Another major food substitution scandal has broken out in France and this time it involves the gastronomic equivalent of a $2 Rolex.
Black truffles (tuber melanosporum), the prized underground fungus from France or Italy are worth up to $2500 kg on the Australian market.
But in recent years, the Chinese have put a much cheaper – and inferior for lovers of haute cuisine – species of truffle (tuber indicum) on the market and the French English language newspaper The Local is reporting that some chefs are passing off of the Chinese imposter and the real thing from Perigord.
The price difference between the two products is staggering. The Local says the Perigord “black diamonds”, as truffles are nicknamed, sell for €500 ($767) a kilo, while the Chinese variety from the Himalayan foothills is a bargain at just €30 ($46) a kilo.
France imports around 25 tonnes of Chinese truffles annually, which is 50 per cent of the local production. Tests have found that between 10 and 15 per cent of the local product sold contained Chinese truffles.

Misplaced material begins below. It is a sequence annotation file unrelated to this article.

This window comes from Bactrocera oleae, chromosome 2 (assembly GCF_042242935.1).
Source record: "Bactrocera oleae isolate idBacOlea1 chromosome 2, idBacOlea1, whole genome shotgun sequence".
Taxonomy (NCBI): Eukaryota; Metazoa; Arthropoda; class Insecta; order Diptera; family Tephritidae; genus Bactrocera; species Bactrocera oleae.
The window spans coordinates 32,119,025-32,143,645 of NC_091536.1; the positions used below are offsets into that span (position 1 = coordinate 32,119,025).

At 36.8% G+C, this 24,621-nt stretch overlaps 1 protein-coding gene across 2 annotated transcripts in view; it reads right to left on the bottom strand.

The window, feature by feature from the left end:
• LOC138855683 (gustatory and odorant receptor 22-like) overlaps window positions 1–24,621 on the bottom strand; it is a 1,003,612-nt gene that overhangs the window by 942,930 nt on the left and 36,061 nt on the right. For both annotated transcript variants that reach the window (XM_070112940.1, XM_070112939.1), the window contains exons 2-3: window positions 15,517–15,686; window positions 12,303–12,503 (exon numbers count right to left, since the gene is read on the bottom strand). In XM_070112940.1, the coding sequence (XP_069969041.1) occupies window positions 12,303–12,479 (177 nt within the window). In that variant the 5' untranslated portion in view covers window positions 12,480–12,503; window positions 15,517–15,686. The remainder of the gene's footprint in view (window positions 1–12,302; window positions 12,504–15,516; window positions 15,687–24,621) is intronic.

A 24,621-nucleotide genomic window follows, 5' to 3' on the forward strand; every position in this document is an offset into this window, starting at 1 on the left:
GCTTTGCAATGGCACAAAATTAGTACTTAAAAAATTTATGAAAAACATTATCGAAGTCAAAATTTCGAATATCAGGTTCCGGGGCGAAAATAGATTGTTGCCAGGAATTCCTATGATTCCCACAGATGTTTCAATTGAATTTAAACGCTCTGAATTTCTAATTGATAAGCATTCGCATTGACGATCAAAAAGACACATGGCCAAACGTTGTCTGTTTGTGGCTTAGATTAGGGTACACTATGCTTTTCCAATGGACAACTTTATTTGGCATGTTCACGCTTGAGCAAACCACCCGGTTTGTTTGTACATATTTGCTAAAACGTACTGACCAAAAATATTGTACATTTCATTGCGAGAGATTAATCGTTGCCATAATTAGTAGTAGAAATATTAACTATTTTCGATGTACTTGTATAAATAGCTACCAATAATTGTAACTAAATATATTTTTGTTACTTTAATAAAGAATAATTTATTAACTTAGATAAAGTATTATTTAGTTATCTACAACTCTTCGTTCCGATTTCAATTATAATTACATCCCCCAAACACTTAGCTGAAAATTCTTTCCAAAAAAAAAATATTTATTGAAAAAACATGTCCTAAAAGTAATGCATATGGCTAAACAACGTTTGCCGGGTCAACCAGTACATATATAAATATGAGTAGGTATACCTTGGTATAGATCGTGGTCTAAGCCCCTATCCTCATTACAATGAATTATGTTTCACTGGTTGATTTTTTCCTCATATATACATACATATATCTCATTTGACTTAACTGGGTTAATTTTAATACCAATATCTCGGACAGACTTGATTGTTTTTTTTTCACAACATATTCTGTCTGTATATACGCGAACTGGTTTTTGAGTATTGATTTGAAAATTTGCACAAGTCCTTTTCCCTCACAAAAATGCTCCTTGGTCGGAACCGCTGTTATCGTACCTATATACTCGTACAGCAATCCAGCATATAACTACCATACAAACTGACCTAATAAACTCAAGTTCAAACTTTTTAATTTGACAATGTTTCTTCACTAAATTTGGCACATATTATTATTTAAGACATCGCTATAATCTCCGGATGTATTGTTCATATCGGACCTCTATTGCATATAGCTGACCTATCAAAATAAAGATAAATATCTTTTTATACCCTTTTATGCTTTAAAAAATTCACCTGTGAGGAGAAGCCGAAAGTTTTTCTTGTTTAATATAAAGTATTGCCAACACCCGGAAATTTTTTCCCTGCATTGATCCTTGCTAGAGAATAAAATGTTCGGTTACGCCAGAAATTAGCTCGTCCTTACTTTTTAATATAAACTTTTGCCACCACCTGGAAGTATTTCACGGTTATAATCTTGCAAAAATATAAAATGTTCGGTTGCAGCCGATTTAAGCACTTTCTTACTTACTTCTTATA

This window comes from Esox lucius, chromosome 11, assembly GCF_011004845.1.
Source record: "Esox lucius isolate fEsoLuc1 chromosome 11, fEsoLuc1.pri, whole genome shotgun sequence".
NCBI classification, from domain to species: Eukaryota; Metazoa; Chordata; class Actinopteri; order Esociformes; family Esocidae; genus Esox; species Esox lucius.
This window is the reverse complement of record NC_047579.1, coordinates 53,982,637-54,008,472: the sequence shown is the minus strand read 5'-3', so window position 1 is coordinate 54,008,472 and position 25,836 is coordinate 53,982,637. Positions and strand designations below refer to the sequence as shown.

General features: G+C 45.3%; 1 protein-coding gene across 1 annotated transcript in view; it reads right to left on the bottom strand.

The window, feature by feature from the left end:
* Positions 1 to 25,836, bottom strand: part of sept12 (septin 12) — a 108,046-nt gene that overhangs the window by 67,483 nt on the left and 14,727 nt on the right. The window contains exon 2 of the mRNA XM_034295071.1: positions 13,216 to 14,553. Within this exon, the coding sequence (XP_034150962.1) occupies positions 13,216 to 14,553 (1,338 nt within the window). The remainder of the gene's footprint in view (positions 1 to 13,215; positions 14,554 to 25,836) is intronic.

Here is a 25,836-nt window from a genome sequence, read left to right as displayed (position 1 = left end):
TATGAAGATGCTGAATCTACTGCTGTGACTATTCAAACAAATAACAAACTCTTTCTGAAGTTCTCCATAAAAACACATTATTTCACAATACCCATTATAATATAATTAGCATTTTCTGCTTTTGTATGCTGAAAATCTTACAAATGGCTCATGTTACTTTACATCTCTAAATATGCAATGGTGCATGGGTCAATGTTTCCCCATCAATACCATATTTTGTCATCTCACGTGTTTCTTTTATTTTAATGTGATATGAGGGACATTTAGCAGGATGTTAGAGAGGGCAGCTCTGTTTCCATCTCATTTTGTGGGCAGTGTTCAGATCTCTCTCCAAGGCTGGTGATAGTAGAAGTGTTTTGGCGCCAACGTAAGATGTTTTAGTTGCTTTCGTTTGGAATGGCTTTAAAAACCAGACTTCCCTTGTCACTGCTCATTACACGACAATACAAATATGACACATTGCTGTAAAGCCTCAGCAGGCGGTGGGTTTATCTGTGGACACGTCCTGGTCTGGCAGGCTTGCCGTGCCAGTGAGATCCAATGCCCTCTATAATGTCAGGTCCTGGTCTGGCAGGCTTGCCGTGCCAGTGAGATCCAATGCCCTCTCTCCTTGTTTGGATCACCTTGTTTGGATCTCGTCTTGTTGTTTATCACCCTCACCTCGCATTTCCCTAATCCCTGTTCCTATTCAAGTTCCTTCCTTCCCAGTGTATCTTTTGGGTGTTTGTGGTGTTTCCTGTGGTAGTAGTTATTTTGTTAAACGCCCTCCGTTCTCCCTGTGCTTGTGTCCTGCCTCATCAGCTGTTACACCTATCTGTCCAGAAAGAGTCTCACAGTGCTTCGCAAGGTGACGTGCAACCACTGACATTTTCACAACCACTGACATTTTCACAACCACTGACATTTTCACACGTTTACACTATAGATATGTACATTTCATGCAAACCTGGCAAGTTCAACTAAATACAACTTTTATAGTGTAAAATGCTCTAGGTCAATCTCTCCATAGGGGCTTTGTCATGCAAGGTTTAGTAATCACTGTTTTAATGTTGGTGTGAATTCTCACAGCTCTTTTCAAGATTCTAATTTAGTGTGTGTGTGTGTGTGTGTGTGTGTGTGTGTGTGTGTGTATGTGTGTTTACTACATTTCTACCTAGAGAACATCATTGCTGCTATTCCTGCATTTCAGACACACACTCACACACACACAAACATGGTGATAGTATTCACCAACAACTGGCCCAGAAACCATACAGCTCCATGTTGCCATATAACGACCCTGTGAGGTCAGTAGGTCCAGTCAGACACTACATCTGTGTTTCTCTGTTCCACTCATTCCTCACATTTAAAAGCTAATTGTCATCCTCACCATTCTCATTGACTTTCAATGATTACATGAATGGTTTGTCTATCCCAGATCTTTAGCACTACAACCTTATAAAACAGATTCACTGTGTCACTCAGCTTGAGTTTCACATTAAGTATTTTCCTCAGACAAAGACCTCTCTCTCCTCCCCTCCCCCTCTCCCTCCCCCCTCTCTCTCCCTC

Australian chef and Francophile Tony Bilson says some dodgy French market sellers are “watering down” their supplies of the expensive Perigord truffles with the imports.
“The Chinese truffles are exported frozen, and then French farmers rub them in the local mud and mix them in with local truffles. They won’t be picked up at the market because they’re very similar,” Chef Bilson says, adding “but there is no evidence of substitution by the major dealers”.
Other unscrupulous practices include dipping the truffles in water to add weigh in increase the sale price, he said.
While Chinese truffles are banned from Australia to protect the local industry, Chef Bilson says they have their place in the kitchen.
“They’re a good wild mushroom, but should be used honestly. When we did a tasting, everyone picked them as inferior,” he said.
But in France, all sorts of tricks are being used to disguise the fake truffles. Michel Santinelli, from the French Federation of Trufficulteurs put the blame squarely on the restaurant industry.
“We are competing with dishonest chefs who are using Chinese truffles and spraying them with scents without telling their customers,” he told The Local.
Last winter, Australia produced around five tonnes of black truffles.
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